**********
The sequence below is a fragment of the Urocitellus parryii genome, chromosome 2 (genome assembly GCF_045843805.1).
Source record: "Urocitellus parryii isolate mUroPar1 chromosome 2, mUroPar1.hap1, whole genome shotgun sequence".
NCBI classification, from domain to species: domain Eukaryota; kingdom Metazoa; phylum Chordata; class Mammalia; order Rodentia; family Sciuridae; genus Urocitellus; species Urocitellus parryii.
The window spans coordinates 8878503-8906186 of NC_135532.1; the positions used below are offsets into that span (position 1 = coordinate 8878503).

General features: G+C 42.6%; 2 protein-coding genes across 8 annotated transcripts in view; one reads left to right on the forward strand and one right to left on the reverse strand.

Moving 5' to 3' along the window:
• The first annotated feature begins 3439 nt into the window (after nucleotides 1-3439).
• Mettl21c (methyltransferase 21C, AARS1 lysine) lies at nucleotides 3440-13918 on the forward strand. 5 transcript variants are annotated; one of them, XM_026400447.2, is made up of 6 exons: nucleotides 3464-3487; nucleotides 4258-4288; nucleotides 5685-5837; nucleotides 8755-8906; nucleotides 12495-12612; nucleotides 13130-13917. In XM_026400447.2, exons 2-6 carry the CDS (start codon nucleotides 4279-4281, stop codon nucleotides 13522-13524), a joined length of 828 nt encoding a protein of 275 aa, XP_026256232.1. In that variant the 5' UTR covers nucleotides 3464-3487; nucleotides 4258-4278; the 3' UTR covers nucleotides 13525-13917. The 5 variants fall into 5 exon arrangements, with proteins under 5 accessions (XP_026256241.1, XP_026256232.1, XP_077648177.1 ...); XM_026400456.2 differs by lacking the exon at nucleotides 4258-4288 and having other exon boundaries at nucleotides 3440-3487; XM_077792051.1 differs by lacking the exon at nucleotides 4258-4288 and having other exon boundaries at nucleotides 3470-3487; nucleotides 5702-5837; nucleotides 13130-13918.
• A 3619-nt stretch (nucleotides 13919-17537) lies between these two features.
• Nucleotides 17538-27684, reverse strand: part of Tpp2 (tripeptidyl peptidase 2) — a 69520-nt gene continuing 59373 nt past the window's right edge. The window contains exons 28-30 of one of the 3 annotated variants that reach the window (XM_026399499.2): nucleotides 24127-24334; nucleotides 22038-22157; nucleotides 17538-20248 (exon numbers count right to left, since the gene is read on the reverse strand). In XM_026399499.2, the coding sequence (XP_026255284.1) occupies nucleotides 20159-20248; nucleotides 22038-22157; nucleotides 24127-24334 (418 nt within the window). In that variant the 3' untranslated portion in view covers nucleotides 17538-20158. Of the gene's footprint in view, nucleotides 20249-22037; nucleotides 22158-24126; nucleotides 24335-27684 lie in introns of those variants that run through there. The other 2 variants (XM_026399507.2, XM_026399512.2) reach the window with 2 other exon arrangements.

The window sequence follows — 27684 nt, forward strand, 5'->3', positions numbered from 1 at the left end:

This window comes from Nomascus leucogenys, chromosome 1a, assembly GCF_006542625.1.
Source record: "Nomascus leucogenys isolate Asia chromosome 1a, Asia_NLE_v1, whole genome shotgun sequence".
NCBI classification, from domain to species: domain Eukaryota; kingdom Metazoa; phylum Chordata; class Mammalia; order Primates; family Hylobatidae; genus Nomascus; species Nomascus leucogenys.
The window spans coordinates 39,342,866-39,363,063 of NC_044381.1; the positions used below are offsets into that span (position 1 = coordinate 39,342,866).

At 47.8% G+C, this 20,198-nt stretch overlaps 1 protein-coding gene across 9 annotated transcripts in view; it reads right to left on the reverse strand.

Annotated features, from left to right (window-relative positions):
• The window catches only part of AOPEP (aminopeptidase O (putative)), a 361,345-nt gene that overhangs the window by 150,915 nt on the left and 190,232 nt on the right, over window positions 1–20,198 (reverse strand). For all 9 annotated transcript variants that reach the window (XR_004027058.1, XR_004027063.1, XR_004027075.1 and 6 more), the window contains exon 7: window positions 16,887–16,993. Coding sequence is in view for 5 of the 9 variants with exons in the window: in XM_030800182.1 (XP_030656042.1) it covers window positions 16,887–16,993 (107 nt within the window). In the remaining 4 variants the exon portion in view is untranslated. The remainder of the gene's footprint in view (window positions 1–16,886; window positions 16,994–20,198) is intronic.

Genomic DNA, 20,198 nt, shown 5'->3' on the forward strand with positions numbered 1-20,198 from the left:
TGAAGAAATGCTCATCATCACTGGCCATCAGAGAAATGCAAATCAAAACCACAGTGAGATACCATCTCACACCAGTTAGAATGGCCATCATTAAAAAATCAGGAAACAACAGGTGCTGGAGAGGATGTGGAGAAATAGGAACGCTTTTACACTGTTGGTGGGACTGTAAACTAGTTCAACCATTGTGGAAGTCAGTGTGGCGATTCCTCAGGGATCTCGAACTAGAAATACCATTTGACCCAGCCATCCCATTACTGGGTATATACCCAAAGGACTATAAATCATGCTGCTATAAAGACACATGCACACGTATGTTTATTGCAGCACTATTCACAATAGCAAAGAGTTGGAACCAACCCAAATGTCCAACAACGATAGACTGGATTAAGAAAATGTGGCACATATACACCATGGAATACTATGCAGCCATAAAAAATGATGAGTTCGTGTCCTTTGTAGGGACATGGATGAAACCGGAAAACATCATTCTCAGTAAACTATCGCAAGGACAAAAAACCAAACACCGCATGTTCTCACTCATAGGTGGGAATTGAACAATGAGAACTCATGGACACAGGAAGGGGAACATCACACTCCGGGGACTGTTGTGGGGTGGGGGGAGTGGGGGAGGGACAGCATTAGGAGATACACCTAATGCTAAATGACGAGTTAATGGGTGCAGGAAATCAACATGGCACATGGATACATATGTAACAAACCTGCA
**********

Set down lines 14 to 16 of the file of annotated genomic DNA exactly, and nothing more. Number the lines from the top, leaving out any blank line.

NCBI classification, from domain to species: domain Eukaryota; kingdom Metazoa; phylum Chordata; class Mammalia; order Primates; family Hylobatidae; genus Nomascus; species Nomascus leucogenys.
The window spans coordinates 39,342,866-39,363,063 of NC_044381.1; the positions used below are offsets into that span (position 1 = coordinate 39,342,866).

At 47.8% G+C, this 20,198-nt stretch overlaps 1 protein-coding gene across 9 annotated transcripts in view; it reads right to left on the reverse strand.